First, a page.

Builders are facing further hikes in material costs this year - sparking fears ''unrelenting'' price hikes could topple more building firms and make home builds unaffordable.
A price increase notification list sighted by NZME shows 32 suppliers are increasing their prices in July and another 17 in August. The list showed projected increases of between 3 per cent to 25 per cent.
Master Builders Association national vice-president Johnny Calley, of Tauranga-based Calley Homes, said material price increases were "unrelenting" and the affordability of building a home "was getting worse by the day" for customers.
He believed more competition was needed in the building supplies sector and supports the Commerce Commission looking at the issue.
The commission is carrying out a year-long study into whether competition for residential building supplies in New Zealand is working well and, if not, what can be done to improve it.
By Calley's calculations, the cost of building materials increased by 34 per last year and he believed they would increase by a further 20 per cent this year.
''The frustrating thing is it just seems like it is an acceptable practice to offload prices onto the industry and there doesn't seem to be any consequence to it because of the demand.''
Some housing companies had already collapsed and others could follow suit - ''this is not limited to the regions but across New Zealand''.
Wellington builder Armstrong Downes Commercial, which worked on school projects and one of Wellington's largest apartment developments, went bust earlier this year and its first liquidator's report shows an $8.7 million shortfall. The insolvency of Tauranga builder Oceanside Homes also left two unfinished dwellings and businesses and tradespeople owed more than $500,000, its liquidator said last month.
Calley said building a house now cost 30 per cent more than it did one year ago.
''New Zealand doesn't have high levels of competition in material supplies.''
In his view, the situation was similar to the supermarket sector and regulatory settings could have a positive effect.
Calley was also concerned energy efficiency changes in the New Zealand Building Code due to be introduced in November could also add another $25,000 to the cost of building a new home. The industry had lobbied to get that deferred to next year.
Steve Wright, from Steve Wright Builders in Rotorua, said the material price increases were out of his control.
''We are turning work away because we can't get Gib board. I'm over it and there are lots of issues but I have to stay in business.''
Wright said he had to pass costs onto its clients.
''It's all out of my control and I have to move on otherwise it would drive me mad.''
Classic Group director Peter Cooney said if the current situation continued the industry would have to switch to ''survival mode''.
''I believe we have the perfect storm made up of the lack of infrastructure to unlock land, rising costs, interest rates increasing, and more. The industry is slowing down at a faster rate than we expected.'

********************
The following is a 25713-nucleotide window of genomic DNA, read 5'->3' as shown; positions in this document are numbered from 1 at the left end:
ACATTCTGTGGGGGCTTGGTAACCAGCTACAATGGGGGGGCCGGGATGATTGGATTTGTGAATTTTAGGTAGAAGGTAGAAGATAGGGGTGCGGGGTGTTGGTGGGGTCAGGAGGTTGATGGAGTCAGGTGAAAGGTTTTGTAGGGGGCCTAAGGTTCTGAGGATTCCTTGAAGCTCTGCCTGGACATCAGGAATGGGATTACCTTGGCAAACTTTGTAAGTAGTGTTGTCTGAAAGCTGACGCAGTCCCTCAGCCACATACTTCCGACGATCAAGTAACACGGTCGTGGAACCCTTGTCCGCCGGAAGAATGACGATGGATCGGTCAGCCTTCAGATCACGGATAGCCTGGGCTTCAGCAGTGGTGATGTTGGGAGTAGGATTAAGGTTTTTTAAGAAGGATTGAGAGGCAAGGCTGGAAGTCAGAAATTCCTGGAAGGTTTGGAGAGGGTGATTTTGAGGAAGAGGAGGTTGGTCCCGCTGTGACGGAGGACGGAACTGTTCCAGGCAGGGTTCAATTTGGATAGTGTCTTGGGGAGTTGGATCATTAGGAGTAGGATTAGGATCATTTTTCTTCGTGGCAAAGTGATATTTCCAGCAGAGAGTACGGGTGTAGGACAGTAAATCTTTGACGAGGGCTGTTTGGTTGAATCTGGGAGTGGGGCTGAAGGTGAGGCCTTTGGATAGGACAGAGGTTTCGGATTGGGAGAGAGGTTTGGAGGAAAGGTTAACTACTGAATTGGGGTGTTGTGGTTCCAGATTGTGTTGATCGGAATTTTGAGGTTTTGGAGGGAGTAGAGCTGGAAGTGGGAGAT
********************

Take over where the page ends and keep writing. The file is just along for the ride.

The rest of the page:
''However, if we can get the price point right, we will be meeting the demand we know is still there.''
Troy Davy, from Davy Construction - Home Builders & Renovations, said it was cheaper to build a house in Australia despite the cost of labour being higher.
Venture Developments director Mark Fraser-Jones said the industry was limping along dealing with a myriad of hobbling factors.
''It is another nail in the coffin of housing affordability. There is no quick fix, higher interest rates have had the desired effect and dampened the housing market, but nothing has been done to address the underlying affordability issue.''
Classic Builders operations general manager Rowan McKeany said other factors affecting the cost of building were delays in titles being issued, building consents being approved and getting some materials to sites.
It was also becoming increasingly hard for people to get finance at the beginning of the process, he said.
Louis Davis, of Tauranga Builders, said the price of materials had taken out the margins for a lot of people.
''It's a funny market to be working in at the moment and the cost of building a house is not going to get any cheaper.''
A Commerce Commission spokesman said it had received more than 250 responses across the study's three surveys and the results were being analysed.
It hoped to publish a draft report in late July that sets out its preliminary findings of factors affecting competition for key residential building supplies, he said.
''If we make preliminary findings that competition is not working well, we may develop some proposed options to improve competition. We will seek feedback on the preliminary findings and any proposed options.''
Minister for Building and Construction Poto Williams said there was no quick fix to the issues, given the ongoing pandemic, the complexity of global freight issues, and the global demand for construction raw materials and products.
Addressing the current plasterboard shortage was one of the Government's current top priorities, she said.
The Ministry of Business, Innovation and Employment was working with the Building Consent Authorities towards a more consistent approach to treating the substitution of plasterboard products as a minor variation to consents.
The Government recently announced $37 million in funding to support a plan to address workforce skills, workforce diversity and strengthening productivity across small to medium enterprises.
MBIE building performance and engineering manager Dave Gittings said the transition period for the energy efficiency changes could be extended for six months to May. MBIE estimated the new insulation requirements were likely to cost from $9000 to $15,000 for new housing versus the minimum requirements previously in place.
However, the cost could vary depending on the size of the house and the location in the country, he said.